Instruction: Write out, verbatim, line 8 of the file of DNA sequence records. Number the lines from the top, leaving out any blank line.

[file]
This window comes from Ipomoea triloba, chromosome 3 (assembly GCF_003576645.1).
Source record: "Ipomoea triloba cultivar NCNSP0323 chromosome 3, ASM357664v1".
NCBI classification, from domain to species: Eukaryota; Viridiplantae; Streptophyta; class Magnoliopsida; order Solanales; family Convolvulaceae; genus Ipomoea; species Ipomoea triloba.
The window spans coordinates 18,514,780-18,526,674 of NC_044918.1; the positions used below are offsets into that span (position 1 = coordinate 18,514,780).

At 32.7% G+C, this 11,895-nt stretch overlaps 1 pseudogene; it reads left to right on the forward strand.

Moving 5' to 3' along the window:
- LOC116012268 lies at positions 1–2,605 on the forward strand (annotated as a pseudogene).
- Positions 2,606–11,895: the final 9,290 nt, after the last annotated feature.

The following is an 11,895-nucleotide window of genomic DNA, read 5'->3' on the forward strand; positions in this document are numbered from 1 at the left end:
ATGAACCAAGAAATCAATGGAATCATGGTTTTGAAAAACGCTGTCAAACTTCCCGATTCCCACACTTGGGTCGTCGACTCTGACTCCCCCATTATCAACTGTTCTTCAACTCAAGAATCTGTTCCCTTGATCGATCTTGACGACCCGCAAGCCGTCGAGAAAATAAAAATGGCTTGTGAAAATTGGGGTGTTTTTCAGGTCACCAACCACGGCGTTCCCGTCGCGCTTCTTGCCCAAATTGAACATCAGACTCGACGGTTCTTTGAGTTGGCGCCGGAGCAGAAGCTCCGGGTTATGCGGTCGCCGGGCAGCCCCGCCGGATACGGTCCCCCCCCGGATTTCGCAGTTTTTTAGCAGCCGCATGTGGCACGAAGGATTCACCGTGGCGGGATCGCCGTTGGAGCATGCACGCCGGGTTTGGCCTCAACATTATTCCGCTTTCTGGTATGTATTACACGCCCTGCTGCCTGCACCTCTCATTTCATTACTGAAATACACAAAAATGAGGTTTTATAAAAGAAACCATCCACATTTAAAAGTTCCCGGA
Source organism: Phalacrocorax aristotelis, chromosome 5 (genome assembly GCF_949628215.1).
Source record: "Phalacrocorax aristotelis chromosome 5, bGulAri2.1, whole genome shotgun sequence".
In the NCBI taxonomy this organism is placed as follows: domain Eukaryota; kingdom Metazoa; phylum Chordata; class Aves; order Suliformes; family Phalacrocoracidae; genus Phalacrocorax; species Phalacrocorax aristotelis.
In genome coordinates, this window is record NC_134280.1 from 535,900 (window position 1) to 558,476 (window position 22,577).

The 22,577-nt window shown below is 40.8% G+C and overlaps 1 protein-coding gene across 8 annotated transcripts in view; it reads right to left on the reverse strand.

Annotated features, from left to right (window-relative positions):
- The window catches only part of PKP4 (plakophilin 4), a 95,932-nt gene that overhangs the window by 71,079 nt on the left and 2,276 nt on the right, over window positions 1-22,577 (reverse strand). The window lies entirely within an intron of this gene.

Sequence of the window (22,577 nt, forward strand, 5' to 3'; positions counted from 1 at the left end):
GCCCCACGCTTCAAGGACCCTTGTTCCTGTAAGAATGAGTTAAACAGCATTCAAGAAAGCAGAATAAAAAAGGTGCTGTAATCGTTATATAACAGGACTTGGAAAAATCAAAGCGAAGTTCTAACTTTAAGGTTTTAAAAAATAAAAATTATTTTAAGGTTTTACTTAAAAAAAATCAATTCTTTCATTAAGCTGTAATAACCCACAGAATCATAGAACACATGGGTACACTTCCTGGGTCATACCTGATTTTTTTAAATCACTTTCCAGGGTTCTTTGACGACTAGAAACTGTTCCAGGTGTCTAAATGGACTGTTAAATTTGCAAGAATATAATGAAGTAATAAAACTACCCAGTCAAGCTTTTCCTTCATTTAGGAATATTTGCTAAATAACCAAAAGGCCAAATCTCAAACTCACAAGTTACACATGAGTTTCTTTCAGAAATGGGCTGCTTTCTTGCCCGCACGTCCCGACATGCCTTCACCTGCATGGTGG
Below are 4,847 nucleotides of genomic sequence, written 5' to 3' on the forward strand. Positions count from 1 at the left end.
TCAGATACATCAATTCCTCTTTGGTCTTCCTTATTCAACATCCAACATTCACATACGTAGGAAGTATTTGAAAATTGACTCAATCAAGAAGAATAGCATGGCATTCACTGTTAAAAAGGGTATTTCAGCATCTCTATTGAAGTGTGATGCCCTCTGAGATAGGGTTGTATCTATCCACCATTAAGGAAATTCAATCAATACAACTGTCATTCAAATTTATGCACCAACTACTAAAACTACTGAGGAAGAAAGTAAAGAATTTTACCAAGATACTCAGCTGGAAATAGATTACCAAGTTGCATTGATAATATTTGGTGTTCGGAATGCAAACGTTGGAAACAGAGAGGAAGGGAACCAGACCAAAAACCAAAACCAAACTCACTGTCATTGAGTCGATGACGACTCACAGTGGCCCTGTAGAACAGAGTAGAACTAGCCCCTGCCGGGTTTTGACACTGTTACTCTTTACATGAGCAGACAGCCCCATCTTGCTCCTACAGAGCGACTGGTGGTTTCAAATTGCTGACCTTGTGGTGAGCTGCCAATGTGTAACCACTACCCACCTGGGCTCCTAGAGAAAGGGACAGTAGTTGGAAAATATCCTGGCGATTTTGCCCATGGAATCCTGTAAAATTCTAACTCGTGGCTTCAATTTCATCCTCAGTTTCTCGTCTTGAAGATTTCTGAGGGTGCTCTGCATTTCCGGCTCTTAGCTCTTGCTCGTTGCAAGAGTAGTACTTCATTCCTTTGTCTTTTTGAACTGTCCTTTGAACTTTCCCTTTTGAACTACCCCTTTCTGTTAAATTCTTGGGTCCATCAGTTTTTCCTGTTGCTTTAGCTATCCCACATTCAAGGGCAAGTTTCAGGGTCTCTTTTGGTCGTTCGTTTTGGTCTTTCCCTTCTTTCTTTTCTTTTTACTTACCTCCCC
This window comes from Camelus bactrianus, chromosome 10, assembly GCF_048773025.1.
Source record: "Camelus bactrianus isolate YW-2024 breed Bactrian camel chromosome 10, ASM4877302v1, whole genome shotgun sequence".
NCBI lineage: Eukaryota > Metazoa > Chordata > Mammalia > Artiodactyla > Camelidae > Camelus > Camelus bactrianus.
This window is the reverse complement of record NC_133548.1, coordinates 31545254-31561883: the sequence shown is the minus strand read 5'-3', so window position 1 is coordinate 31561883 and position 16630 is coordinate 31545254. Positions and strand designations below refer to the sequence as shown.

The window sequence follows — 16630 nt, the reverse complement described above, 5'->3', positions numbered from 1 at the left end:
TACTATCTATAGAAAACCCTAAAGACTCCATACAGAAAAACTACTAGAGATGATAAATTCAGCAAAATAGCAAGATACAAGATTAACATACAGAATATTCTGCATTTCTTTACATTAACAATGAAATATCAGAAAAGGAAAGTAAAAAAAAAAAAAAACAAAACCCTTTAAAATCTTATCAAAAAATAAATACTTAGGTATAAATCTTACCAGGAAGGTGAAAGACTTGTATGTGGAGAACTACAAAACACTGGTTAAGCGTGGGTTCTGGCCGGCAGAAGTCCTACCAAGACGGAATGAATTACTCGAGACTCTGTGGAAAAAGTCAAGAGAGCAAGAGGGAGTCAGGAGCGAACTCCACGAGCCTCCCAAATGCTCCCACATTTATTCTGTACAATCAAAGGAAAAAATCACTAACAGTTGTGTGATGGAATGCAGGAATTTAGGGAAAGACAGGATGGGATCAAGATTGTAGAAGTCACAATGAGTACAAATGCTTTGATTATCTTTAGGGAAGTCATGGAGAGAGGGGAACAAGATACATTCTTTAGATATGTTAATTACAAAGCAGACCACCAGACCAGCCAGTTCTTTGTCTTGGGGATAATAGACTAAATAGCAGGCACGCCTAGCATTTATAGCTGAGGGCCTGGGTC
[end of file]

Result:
- Positions 2,606–11,895: the final 9,290 nt, after the last annotated feature.